Savaii Lawyer, Businessman and President of Samoa RSA is at the Centre of it All

Tuala Tevaga Iosefo Ponifasio is also President of Samoa's RSA. Photo: Michael Moller.

Preliminary results of general elections has Samoa’s 51 Parliamentary seats at an even 25-25 tie between the Human Rights Protection Party (HRPP) and Faatuatua i Le Atua Samoa ua Tasi (FAST); with a lone Independent member at the center of it all.

Tuala Iosefo Ponifasio secured Savaii’s Gagaemauga No.1 seat following the first unofficial count, and has now become the most sought after man in Samoa.

He says, however, that he will refrain from further public comments until the official declaration of confirmed election results, expected by the end of this week.

“Let us all pray for a good outcome for Samoa,” says Tuala.

The lawyer, businessman and President of the Samoa Returned Services Association (RSA) finds himself holding the balance of power for Samoa’s general elections, after three previous attempts to enter Parliament in 2006, 2011 and 2016.

A Man of Many Battles

Over the years, Tuala has taken many battles to Court, fighting for what he believed to be injustices in the system.

Following the 2011 he sued Samoa’s TV3 for criminal libel over a news story broadcast before the election. Following the 2016 election, he was banished from his village for filing an electoral petition against the successful candidate, Sala Fata Pinati. In 2019, he won a battle to quash on appeal a 2017 conviction of bribery and treating against him brought by a private prosecution launched by ‘voters’ in the electorate.

Afemata Palusalue Faapo II, Papalii Tavita Moala, Tuala Iosefo Ponifasio.

And in the lead up to this general election in September 2020, Tuala Iosefo Ponifasio and co-applicant Papalii Panoa Tavita Moala launched a legal challenge to amendments made to Samoa’s Electoral Act which would have advantaged incumbents and disadvantaged challengers. As a result, the Supreme Court ordered amendments be made to the Electoral Act.

At the time, Tuala’s lawyer Fuimaono Sarona Ponifasio outlined the basis of the amendments requested.

“The authority that the Commissioner had under Section 18 to disqualify a person from being a candidate in the elections has been removed, which is one of the things that we asked for”, said Fuimaono.

“Secondly, the exemption of the monotaga requirement that was only given to sitting Members of Parliament who were affected by the changes to the Electoral Constituencies has been removed..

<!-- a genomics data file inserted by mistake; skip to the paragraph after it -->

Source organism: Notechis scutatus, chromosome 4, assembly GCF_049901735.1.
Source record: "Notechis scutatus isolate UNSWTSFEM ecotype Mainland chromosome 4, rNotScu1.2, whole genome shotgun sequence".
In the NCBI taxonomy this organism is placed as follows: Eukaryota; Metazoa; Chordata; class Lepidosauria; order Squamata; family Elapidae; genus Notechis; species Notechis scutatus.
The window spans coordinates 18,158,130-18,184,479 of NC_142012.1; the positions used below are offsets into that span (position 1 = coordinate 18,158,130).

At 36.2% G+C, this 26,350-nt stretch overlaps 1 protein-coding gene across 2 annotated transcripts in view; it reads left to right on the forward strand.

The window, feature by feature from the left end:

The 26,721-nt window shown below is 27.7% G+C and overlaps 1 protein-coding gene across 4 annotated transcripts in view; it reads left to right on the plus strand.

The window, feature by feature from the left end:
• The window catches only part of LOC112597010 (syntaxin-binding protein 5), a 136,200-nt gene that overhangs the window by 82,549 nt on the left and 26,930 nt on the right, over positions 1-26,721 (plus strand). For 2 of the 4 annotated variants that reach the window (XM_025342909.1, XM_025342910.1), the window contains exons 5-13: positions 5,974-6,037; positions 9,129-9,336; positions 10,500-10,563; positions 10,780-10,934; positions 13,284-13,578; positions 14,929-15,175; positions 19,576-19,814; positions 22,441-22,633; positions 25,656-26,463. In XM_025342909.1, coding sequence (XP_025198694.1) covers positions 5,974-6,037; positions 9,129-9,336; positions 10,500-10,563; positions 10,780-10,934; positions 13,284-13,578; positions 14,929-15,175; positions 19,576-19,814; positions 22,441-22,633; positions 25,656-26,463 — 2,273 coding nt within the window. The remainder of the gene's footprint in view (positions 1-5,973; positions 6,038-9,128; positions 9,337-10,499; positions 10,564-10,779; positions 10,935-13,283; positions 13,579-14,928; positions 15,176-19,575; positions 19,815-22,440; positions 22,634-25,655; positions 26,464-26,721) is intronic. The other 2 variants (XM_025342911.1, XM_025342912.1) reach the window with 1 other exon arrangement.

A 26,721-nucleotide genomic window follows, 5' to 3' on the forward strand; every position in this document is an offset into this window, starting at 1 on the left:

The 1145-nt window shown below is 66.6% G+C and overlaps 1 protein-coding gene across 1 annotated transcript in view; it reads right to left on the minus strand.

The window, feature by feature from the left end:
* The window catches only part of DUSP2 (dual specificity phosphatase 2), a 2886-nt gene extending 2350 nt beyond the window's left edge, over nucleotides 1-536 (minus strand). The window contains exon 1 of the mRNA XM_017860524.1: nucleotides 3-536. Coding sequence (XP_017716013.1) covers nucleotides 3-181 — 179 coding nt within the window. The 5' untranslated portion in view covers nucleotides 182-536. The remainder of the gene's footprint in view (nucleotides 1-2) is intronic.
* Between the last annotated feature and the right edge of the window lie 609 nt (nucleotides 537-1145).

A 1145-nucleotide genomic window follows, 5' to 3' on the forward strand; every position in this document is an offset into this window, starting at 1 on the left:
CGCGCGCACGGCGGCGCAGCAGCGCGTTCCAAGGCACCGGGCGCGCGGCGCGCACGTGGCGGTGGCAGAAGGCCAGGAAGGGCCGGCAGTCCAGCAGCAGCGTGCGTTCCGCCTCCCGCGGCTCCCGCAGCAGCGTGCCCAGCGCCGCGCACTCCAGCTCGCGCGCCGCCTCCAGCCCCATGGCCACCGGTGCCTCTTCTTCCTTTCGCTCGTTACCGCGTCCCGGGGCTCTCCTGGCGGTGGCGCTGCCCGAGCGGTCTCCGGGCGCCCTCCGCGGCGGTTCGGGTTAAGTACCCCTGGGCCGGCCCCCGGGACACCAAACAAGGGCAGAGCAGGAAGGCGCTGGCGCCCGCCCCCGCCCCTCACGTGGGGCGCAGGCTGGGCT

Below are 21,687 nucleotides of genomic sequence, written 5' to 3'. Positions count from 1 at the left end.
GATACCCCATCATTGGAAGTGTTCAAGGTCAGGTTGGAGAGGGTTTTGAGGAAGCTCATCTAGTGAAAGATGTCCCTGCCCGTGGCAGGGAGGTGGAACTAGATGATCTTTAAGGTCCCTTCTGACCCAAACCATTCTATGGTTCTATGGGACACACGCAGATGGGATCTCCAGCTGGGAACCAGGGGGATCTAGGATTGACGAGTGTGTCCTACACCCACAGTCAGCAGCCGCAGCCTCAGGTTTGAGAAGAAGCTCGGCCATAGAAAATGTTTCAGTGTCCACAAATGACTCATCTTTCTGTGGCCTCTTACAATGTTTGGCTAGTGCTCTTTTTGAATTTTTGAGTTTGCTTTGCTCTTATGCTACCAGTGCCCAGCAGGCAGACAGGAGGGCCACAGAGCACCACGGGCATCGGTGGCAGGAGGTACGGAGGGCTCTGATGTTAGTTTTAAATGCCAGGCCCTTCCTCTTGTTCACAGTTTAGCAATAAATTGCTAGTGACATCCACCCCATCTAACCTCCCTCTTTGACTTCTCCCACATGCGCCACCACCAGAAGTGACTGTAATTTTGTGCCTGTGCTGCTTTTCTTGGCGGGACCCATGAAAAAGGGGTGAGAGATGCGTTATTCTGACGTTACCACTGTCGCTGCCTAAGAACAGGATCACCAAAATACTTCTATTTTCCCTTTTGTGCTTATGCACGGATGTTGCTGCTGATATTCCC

“Thirdly, other than the Members of Parliament representing Urban Constituencies, all other people who want to compete in the elections are now equally treated under the exemption of Section 156;

“So now everyone is equal.. not just the Urban seats, but everyone affected by newly formed Electoral Constituencies are now equally treated in terms of the amendments to S156, which is one of the matters that we had raised as being discriminatory,” said Fuiomaono.

Tuala had told Samoa Global News at the time that Electoral Act amendments should have been more carefully considered and more widely consulted for its impacts.

“Proper process should have been followed such as extensive consultations, and testing of the laws against existing policies.. These amendments should also have never been applied to the 2021 elections.”

Tuala had also commented at the time, that there were several other provisions of the Act, he felt needed to be addressed.

The process leading up the final declaration of the results for Samoa’s 2021 general elections continues this morning at the Office of the Electoral Commissioner (OEC) headquarters at Tuanaimato.

HRPP Dominance Ends

Established in May 1979 as an opposition party, HRPP has governed the country since first winning power in 1982, except for a brief period in 1986 and 1987 when internal differences forced it into coalition. Two foundng members, Vaai Kolone and Tofilau Eti Alesana both became Prime Ministers of Samoa and Tuilaepa Dr Sailele Malielegaoi has led the party since 1998.

Following an aggressive media campaign and roadshows across the nation, the momentum gained by FAST in the past 10 months was undeniably established through the polls, indicating a nation split down the middle.

As has been the case in previous Samoa elections, a flood of court cases for bribing voters is expected to follow. Prime Minister Tuilaepa Sailele Malielegaoi has already indicated legal action is being considered against FAST for activities during roadshows. At the same time, several FAST candidates have also indicated intentions to lodge complaints of bribery against members of HRPP.